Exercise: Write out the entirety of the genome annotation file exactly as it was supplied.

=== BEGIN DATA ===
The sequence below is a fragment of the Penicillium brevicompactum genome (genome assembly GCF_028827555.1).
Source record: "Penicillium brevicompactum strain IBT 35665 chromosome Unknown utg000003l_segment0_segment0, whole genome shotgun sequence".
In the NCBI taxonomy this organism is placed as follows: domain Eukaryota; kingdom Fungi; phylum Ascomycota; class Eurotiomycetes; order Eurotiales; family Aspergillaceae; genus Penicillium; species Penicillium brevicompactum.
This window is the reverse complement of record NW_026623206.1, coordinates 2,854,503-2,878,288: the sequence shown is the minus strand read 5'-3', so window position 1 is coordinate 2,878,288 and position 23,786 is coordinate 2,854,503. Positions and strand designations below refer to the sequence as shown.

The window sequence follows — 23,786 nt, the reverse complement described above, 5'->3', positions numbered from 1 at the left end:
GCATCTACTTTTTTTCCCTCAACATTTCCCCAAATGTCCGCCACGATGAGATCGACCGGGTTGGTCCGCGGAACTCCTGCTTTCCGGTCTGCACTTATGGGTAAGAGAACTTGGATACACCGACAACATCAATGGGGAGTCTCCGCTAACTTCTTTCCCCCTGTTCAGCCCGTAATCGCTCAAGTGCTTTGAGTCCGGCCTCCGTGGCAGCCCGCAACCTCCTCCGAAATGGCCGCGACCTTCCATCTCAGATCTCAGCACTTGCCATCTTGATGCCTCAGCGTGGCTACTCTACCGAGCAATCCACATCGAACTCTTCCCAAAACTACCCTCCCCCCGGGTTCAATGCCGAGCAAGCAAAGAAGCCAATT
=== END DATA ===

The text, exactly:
The sequence below is a fragment of the Penicillium brevicompactum genome (genome assembly GCF_028827555.1).
Source record: "Penicillium brevicompactum strain IBT 35665 chromosome Unknown utg000003l_segment0_segment0, whole genome shotgun sequence".
In the NCBI taxonomy this organism is placed as follows: domain Eukaryota; kingdom Fungi; phylum Ascomycota; class Eurotiomycetes; order Eurotiales; family Aspergillaceae; genus Penicillium; species Penicillium brevicompactum.
This window is the reverse complement of record NW_026623206.1, coordinates 2,854,503-2,878,288: the sequence shown is the minus strand read 5'-3', so window position 1 is coordinate 2,878,288 and position 23,786 is coordinate 2,854,503. Positions and strand designations below refer to the sequence as shown.

The window sequence follows — 23,786 nt, the reverse complement described above, 5'->3', positions numbered from 1 at the left end:
GCATCTACTTTTTTTCCCTCAACATTTCCCCAAATGTCCGCCACGATGAGATCGACCGGGTTGGTCCGCGGAACTCCTGCTTTCCGGTCTGCACTTATGGGTAAGAGAACTTGGATACACCGACAACATCAATGGGGAGTCTCCGCTAACTTCTTTCCCCCTGTTCAGCCCGTAATCGCTCAAGTGCTTTGAGTCCGGCCTCCGTGGCAGCCCGCAACCTCCTCCGAAATGGCCGCGACCTTCCATCTCAGATCTCAGCACTTGCCATCTTGATGCCTCAGCGTGGCTACTCTACCGAGCAATCCACATCGAACTCTTCCCAAAACTACCCTCCCCCCGGGTTCAATGCCGAGCAAGCAAAGAAGCCAATT